Posts Tagged: interview
Following the release of his latest mixtape Coloring Book, Chance the Rapper spoke with Zane Lowe in a lengthy interview about the work, the recording process, and the artist’s growing collaborative relationship with Kanye West. Listen to the full conversation via okayplayer and stream the mixtape here....more
Washington State Book Award finalist and Rumpus Saturday Editor Elissa Washuta was interviewed by Moss about her writing, living in the Pacific Northwest, and pop culture....more
Sarah Galo interviewed Molly Crabapple for Guernica. They talked about race, violence, innocence, and narrative voice:
Lately, I haven’t been putting myself into my work that much, because I’ve just found the stories of the people I’m talking to much more interesting than my reactions to them.
Electric Literature posted a conversation with author Sandra Cisneros, in which she talks about books and their healing power, and the importance of poetry today:
This is a time for poetry. Poets are the ones who are always called to speak the truth, to say the most courageous things and write from that room that bypasses the personal censor, which is the worst of all.
In a recent interview with Vanity Fair, Rihanna talks about her career up to this moment, going into depth about the ways in which she has seen worldwide success, public shaming, and private tragedy. She also begs the question of why so many were outraged in the moment of the Internet fallout regarding Dolezal’s ethnic heritage:
I think she was a bit of a hero, because she kind of flipped on society a little bit.
When Tao Lin asked Ben Lerner about his new novel’s epigraph, Lerner touched on the merits of the parable:
I think the parable is a peculiar way of saying that redemption is immanent whether or not it’s imminent, that the world to come is in a sense always already here, if still unavailable.
When the The New York Times asked for his background, Ben Lerner answered the best he could:
“Suburban-white-kid crime, Columbine High School sort of thing,” he said. “A violence of numbness and identitylessness.”
In the Parul Sehgal’s piece, the author of Leaving the Atocha Station also touches on parenthood, Joan of Arc, and his upcoming novel, “10:04”....more
John Freeman knows authors. Last year he published How To Read a Novelist, a collection of 55 author interviews. In this month’s issue of BOMB, Freeman interviewed Rumpus Essays Editor Emeritus Roxane Gay calling her “the best thing that came out of Nebraska since the 1971 Cornhuskers football team.”...more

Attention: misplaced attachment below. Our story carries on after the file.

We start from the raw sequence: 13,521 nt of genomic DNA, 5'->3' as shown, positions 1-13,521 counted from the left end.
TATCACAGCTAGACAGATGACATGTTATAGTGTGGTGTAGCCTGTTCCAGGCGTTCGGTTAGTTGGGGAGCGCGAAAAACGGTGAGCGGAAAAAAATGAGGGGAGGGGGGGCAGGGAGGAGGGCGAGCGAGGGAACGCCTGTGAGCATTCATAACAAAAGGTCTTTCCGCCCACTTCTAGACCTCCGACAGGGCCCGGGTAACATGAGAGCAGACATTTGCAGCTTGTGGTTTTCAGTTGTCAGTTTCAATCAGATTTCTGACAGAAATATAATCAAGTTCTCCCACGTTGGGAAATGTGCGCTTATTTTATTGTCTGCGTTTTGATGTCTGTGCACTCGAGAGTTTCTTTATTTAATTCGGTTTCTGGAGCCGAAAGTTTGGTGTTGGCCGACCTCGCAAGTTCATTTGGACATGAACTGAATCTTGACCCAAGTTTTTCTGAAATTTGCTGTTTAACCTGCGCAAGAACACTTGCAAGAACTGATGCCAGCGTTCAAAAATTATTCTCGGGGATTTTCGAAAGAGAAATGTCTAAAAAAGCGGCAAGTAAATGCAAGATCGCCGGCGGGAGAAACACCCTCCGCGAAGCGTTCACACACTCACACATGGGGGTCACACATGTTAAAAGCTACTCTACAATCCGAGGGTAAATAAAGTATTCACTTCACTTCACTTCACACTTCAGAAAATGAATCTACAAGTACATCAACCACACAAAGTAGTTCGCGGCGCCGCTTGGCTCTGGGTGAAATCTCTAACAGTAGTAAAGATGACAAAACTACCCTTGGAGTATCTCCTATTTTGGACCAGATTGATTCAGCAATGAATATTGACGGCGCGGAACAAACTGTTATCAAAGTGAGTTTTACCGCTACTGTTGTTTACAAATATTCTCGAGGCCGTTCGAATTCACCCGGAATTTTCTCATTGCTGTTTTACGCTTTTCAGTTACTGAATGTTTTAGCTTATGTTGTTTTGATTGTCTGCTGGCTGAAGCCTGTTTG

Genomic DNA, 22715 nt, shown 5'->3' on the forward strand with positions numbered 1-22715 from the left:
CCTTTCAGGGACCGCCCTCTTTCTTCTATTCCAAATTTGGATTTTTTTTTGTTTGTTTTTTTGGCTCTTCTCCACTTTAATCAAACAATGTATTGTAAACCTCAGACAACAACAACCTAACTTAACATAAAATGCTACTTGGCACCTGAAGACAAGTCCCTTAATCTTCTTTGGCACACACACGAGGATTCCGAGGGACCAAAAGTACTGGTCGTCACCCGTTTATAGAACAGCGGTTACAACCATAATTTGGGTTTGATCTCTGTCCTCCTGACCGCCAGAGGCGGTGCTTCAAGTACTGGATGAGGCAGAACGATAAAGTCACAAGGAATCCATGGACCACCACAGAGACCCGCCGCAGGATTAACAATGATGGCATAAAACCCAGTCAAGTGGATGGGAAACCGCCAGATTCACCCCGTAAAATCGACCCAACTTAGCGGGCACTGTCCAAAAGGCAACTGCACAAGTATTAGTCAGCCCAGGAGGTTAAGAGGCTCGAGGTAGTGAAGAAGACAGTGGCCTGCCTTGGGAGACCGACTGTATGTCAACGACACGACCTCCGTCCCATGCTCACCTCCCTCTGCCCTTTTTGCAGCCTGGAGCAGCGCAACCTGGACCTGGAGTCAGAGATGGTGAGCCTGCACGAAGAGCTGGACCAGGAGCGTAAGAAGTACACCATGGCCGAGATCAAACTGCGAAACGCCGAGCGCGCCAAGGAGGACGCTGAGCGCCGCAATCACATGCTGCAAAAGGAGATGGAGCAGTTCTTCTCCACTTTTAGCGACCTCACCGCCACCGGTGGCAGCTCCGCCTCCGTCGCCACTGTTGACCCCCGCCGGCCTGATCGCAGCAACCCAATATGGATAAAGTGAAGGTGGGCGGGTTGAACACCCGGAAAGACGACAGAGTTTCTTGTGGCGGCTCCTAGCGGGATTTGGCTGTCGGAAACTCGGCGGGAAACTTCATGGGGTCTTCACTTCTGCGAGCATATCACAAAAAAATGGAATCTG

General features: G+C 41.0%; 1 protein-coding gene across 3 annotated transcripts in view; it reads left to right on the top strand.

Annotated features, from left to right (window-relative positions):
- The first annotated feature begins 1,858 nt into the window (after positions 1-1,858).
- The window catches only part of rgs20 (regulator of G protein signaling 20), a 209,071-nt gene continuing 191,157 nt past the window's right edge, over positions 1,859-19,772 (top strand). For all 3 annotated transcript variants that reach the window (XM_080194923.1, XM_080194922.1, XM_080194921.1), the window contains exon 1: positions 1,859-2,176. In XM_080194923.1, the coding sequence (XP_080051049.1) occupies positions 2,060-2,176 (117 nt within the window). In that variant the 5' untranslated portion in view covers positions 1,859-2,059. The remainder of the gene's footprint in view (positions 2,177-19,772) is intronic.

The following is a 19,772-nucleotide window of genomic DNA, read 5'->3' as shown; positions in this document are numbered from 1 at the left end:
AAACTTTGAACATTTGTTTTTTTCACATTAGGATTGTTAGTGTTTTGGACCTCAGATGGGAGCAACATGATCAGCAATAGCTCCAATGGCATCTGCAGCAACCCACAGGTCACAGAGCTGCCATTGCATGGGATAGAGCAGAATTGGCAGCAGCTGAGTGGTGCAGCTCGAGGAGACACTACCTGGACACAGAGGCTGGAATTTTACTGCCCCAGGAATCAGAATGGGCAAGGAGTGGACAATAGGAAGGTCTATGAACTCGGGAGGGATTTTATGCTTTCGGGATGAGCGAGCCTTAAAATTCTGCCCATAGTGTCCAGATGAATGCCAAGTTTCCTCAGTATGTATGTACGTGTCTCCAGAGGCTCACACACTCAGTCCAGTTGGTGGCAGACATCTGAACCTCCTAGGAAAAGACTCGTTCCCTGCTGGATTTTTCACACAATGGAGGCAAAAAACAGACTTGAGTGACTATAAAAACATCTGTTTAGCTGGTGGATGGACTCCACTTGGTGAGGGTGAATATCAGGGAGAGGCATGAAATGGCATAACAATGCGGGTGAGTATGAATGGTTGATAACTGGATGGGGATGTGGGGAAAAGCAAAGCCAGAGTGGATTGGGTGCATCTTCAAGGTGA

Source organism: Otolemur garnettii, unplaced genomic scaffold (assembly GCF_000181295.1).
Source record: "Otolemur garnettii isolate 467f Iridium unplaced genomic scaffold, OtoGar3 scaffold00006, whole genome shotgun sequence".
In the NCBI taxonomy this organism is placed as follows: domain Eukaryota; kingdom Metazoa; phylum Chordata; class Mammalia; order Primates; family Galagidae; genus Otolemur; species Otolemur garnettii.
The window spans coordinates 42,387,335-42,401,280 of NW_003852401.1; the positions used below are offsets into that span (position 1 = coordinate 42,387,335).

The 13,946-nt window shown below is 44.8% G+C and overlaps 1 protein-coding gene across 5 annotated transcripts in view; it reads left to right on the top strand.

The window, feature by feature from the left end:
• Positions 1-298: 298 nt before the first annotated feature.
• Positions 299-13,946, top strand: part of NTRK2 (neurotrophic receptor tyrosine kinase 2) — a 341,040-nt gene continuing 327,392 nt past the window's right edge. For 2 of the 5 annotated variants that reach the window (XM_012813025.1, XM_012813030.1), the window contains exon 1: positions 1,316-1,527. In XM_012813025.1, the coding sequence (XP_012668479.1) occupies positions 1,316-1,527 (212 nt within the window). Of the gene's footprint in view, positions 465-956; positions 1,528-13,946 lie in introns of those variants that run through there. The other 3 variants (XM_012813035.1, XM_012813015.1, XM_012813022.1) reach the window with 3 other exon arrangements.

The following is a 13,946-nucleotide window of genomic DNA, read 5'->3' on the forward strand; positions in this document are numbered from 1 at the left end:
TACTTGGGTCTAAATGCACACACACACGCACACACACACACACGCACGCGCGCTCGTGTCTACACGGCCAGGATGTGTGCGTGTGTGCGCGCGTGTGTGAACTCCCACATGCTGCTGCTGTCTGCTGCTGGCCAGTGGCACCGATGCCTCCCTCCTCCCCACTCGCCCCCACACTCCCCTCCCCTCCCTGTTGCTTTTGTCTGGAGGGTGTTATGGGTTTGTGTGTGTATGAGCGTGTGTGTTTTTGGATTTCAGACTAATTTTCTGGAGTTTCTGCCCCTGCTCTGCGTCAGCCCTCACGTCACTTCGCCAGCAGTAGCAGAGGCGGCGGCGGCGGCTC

“What I hope, eventually, is that I can get to a situation where I’m spending most of my work time on the projects I care most about—the stories, the novels, the screen work, the essays—and carve out more time for reading and for doing things that aren’t work.
There is a great interview over at BuzzFeed Books with George Saunders in which he discusses Arthur Miller’s Timebends and what he believes the purpose of art is.
I also found myself really excited by Miller’s basic assumptions about art: It’s important, it is supposed to change us, it’s not supposed to be trivial or merely clever, it’s one human being trying to urgently communicate with another.
Here is probably one of the coolest quotes ever seen in an interview:
“I do think there are tons of straight women involved in radical communities whose family and gender roles are being played with and redefined, but I think that it’s probably a choice for those women to shake off what’s expected of them, while for queers, nothing is expected of us, so we get to make up everything as we go along.
“Thank you. I love when people write “disturbing” in reference to my work. “Beautifully disturbing”? Even better.”
In the newest issue of Specter Magazine, Kameelah Rasheed interviews Rumpus contributor Wendy C. Ortiz! The two talk about her two forthcoming book releases, the courage to write personal stories, and the cross pollination of arts, among other topics....more
Lucy Corin is on a roll. Her book, One Hundred Apocalypses And Other Apcoalypses is making the rounds and with 103 stories it has a long time to go before people are done talking about it. Check out this interview with Lucy from Tin House:
SJ: To go back to that idea of “owning where you’re standing”—what did that look like in writing the collection of apocalypses, which range pretty widely in terms of point-of-view, and voice, and relationship to character?